Wish you were here: Tychy museum makes a splash by sending out postcards of old photos of town to help keep spirits up
A Silesian museum has responded to the coronavirus epidemic by sending out cheerful postcards to local residents in a bid to keep their spirits from flagging.
Undertaken by the Museum of the City of Tychy, the action was launched on April 30 and will run until May 10. Over the course of this period, around 1,200 postcards are set to be distributed to the elderly and others without the internet who have lost touch with the institution since the lockdown began.
Additionally, the postcards have also been sent out to shop staff, public transport drivers and healthcare workers.
“We wanted to keep in touch with people who aren’t online,” says the museum’s Anna Kura, “as well as encouraging people who aren’t in ‘home office’ mode and have had to continue to work normally. Through these postcards, we wanted to give some hope and positivity.”
Delivered by a team of volunteers plucked from the museum’s staff – as well as their friends – the postcards present classic vintage images taken in the 60s and 70s. Showing the population of Tychy enjoying its summer leisure time, the photographs feature a kindergarten playground in a housing estate, a busy wooden pier jutting into Lake Paprocany, as well as a pair of pictures depicting local children scaling installations set inside the city’s Niedźwiadków Park.
Titled ‘Pocztówki na dobre! (jutro)’, the initiative was devised by Kura from the museum’s educational and promotional department and has since been enthusiastically received by both the public and the press.
“It started out as a simple idea,” she tells TFN. “We just wanted to unite people, link generations and shorten the distance between the museum and the public, but even so we’ve been very surprised by the great feedback that we’ve had.
“I never imagined there’d be this interest, but we’re hearing of people trying to collect all four of our postcards so it’s been really positive that we’ve strengthened our connection to the people during this time and made it a bit more real.”
In Kura’s opinion, the choice of images has played a key part in this success.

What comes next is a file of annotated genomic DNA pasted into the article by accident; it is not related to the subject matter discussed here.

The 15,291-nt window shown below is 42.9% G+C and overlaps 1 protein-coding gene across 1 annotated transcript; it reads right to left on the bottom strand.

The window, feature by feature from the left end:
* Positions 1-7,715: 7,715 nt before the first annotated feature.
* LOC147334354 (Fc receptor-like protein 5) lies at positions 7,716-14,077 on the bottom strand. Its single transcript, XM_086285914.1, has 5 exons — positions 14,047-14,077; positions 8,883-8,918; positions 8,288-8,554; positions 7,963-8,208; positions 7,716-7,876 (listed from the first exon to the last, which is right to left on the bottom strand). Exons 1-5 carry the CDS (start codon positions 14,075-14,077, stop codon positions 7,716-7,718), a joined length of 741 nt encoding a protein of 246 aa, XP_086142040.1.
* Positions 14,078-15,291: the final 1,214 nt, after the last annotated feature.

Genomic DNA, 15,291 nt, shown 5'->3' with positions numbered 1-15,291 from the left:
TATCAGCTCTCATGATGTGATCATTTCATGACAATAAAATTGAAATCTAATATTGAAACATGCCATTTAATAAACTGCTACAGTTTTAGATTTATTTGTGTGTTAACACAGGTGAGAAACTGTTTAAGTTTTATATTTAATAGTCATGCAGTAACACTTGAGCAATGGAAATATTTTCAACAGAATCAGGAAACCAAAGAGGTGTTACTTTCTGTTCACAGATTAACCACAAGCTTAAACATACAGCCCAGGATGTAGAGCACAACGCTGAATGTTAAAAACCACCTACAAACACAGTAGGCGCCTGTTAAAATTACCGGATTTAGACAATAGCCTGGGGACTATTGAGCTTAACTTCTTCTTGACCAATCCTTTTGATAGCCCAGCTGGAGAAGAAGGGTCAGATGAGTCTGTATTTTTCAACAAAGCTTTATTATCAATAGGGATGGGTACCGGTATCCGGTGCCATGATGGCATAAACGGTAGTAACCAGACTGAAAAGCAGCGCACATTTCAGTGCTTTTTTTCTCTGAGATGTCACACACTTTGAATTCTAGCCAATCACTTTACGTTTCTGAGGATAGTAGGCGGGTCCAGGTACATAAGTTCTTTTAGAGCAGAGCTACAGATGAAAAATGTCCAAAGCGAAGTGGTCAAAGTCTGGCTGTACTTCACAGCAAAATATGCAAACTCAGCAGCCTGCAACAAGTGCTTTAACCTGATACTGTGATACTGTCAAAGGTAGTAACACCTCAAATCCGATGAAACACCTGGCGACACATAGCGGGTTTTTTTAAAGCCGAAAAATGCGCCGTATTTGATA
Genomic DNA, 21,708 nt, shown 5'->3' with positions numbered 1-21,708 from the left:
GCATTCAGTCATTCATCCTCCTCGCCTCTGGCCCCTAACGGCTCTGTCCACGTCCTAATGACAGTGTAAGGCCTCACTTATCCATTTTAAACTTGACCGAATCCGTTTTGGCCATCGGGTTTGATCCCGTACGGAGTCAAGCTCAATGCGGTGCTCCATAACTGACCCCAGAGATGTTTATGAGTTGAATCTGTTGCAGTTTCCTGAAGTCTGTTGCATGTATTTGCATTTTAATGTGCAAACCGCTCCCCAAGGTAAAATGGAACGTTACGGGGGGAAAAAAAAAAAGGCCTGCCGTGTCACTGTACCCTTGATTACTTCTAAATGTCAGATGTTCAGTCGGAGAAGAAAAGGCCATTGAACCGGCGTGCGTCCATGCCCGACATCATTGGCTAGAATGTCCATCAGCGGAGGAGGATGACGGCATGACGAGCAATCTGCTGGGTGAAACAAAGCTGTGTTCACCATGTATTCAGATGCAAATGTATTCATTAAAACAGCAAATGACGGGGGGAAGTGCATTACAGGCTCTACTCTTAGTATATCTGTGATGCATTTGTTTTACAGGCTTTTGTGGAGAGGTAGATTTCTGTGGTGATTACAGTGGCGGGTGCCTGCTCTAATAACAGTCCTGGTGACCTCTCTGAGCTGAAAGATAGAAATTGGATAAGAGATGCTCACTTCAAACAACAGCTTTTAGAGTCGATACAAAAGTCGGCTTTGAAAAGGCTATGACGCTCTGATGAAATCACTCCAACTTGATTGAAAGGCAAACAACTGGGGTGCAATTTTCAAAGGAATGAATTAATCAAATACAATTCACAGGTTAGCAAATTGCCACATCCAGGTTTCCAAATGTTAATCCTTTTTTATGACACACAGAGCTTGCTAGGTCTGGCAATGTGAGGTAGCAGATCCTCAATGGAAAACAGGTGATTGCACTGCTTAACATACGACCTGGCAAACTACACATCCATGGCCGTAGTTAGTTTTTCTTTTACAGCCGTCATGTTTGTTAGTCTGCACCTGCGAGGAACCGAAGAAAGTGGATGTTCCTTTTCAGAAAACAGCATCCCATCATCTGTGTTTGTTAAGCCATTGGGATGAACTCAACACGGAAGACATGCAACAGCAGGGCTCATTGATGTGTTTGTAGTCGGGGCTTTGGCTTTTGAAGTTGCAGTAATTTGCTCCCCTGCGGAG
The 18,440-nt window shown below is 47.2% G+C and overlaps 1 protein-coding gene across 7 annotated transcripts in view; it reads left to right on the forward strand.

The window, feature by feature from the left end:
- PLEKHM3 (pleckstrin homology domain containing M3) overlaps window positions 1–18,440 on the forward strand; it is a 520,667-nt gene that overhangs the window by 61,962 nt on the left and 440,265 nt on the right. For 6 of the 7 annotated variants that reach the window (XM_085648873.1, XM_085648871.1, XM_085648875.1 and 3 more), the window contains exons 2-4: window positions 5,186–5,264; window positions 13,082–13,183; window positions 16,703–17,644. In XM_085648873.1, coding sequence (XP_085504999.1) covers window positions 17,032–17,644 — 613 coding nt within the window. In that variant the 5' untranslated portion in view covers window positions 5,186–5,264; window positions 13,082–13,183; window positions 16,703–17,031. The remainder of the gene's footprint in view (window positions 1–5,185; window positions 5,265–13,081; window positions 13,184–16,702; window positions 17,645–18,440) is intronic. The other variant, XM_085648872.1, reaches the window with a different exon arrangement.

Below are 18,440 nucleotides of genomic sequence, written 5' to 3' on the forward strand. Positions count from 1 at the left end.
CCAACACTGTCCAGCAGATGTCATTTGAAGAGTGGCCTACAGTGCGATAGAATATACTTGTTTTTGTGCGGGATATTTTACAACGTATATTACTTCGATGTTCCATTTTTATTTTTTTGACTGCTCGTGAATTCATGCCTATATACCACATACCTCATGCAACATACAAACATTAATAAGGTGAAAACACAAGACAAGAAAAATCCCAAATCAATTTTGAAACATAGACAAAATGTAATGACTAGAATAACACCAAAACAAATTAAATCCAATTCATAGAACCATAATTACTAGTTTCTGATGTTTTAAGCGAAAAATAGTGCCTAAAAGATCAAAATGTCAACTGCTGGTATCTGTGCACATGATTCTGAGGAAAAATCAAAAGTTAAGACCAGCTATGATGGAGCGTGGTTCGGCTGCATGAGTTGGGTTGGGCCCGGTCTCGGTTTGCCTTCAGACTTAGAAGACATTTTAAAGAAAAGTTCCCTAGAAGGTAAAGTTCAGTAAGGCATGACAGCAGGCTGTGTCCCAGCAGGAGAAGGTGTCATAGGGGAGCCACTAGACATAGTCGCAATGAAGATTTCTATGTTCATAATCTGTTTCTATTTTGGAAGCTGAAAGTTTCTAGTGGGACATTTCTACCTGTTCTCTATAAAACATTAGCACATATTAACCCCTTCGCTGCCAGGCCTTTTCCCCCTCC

“The postcards allow older people to reminisce about their own youth,” she says, “but the pictures are interesting on a variety of levels. They’re a glimpse into another time. Tychy started off as a small settlement but developed rapidly in the 50s, and these photos reflect a special moment in the city’s history.
“We can tell there’s a great appetite among the citizens of Tychy to learn about the past, and these photos are an interesting document relating to the process of change: you can see fashion, art, architecture and day-to-day life in them, and the fact the places shown have changed so much – and in some cases no longer even exist – lends an extra meaning.”
Accompanied by inspirational quotes from famous songs by the likes of Marek Grechuta, the postcards have proved an emphatic triumph for the museum.
“Even in so-called normal times it’s important for cultural institutions to connect with the public,” says Kura, “but I’m really glad that we’ve been able to brighten people’s days. It’s a little gesture, but it’s opened us up a little more.”
However, this is not the only project undertaken by the museum during these challenging months. Hoping to unbolt their doors in the second half of June, the staff have also kept themselves busy by collecting testaments and memories of these current times for the purposes of a future exhibition.
“We’ve hosted online meetings and discussions,” says Kura, “but we’re also busy gathering stories from this unique time. For many people it’s going to be a real turning point, and as an experience nothing will ever come close to it for many generations. Everyone has their problems related to this period, and while we’re not experiencing the same things, it’s something that has united us all. Recording that is vital for the future.”